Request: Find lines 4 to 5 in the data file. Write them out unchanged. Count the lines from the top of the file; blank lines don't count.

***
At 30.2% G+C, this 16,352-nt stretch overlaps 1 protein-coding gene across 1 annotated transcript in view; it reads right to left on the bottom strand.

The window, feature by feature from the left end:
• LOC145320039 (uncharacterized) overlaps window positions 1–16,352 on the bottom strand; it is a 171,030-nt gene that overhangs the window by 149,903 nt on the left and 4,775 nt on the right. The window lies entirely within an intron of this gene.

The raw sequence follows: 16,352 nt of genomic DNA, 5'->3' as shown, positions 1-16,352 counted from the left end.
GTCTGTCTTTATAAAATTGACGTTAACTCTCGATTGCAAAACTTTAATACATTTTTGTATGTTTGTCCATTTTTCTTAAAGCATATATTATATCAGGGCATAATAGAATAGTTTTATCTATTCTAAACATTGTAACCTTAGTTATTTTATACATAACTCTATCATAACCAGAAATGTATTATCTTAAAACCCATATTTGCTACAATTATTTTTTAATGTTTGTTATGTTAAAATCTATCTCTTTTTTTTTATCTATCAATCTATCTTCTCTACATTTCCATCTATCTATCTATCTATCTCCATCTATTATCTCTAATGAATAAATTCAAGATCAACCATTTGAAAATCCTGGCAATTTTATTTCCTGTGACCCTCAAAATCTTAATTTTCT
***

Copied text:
The raw sequence follows: 16,352 nt of genomic DNA, 5'->3' as shown, positions 1-16,352 counted from the left end.
GTCTGTCTTTATAAAATTGACGTTAACTCTCGATTGCAAAACTTTAATACATTTTTGTATGTTTGTCCATTTTTCTTAAAGCATATATTATATCAGGGCATAATAGAATAGTTTTATCTATTCTAAACATTGTAACCTTAGTTATTTTATACATAACTCTATCATAACCAGAAATGTATTATCTTAAAACCCATATTTGCTACAATTATTTTTTAATGTTTGTTATGTTAAAATCTATCTCTTTTTTTTTATCTATCAATCTATCTTCTCTACATTTCCATCTATCTATCTATCTATCTCCATCTATTATCTCTAATGAATAAATTCAAGATCAACCATTTGAAAATCCTGGCAATTTTATTTCCTGTGACCCTCAAAATCTTAATTTTCT